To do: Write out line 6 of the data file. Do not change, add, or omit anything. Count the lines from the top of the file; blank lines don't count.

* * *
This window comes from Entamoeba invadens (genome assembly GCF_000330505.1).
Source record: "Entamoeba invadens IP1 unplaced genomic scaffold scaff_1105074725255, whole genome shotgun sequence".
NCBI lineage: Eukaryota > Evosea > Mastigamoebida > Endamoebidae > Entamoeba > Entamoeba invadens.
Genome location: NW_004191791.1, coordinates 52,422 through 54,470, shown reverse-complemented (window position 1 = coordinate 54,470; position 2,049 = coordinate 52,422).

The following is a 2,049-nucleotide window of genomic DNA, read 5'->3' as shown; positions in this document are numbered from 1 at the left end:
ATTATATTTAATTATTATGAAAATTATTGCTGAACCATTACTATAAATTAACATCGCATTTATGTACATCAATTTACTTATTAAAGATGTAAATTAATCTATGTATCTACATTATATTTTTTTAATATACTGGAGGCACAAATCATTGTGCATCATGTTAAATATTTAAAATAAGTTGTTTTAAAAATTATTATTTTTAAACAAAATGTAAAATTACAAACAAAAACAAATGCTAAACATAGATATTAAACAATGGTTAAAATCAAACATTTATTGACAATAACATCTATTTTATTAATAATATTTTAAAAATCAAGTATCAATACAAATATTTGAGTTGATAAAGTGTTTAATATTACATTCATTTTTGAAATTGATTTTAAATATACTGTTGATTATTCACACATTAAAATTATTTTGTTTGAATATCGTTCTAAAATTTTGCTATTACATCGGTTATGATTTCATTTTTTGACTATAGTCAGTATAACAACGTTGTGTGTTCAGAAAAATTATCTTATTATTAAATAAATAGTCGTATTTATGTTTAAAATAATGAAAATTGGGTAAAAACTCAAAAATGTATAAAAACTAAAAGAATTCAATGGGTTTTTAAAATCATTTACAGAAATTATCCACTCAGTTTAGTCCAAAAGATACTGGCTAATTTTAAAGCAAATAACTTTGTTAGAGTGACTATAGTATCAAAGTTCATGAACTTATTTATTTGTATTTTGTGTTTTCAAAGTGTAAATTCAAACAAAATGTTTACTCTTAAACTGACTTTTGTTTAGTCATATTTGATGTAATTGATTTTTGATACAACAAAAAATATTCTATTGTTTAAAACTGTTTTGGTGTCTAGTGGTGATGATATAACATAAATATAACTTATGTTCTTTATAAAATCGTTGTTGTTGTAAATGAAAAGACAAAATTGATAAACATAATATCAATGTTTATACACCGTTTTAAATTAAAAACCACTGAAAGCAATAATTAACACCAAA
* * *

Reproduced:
ATTATATTTAATTATTATGAAAATTATTGCTGAACCATTACTATAAATTAACATCGCATTTATGTACATCAATTTACTTATTAAAGATGTAAATTAATCTATGTATCTACATTATATTTTTTTAATATACTGGAGGCACAAATCATTGTGCATCATGTTAAATATTTAAAATAAGTTGTTTTAAAAATTATTATTTTTAAACAAAATGTAAAATTACAAACAAAAACAAATGCTAAACATAGATATTAAACAATGGTTAAAATCAAACATTTATTGACAATAACATCTATTTTATTAATAATATTTTAAAAATCAAGTATCAATACAAATATTTGAGTTGATAAAGTGTTTAATATTACATTCATTTTTGAAATTGATTTTAAATATACTGTTGATTATTCACACATTAAAATTATTTTGTTTGAATATCGTTCTAAAATTTTGCTATTACATCGGTTATGATTTCATTTTTTGACTATAGTCAGTATAACAACGTTGTGTGTTCAGAAAAATTATCTTATTATTAAATAAATAGTCGTATTTATGTTTAAAATAATGAAAATTGGGTAAAAACTCAAAAATGTATAAAAACTAAAAGAATTCAATGGGTTTTTAAAATCATTTACAGAAATTATCCACTCAGTTTAGTCCAAAAGATACTGGCTAATTTTAAAGCAAATAACTTTGTTAGAGTGACTATAGTATCAAAGTTCATGAACTTATTTATTTGTATTTTGTGTTTTCAAAGTGTAAATTCAAACAAAATGTTTACTCTTAAACTGACTTTTGTTTAGTCATATTTGATGTAATTGATTTTTGATACAACAAAAAATATTCTATTGTTTAAAACTGTTTTGGTGTCTAGTGGTGATGATATAACATAAATATAACTTATGTTCTTTATAAAATCGTTGTTGTTGTAAATGAAAAGACAAAATTGATAAACATAATATCAATGTTTATACACCGTTTTAAATTAAAAACCACTGAAAGCAATAATTAACACCAAA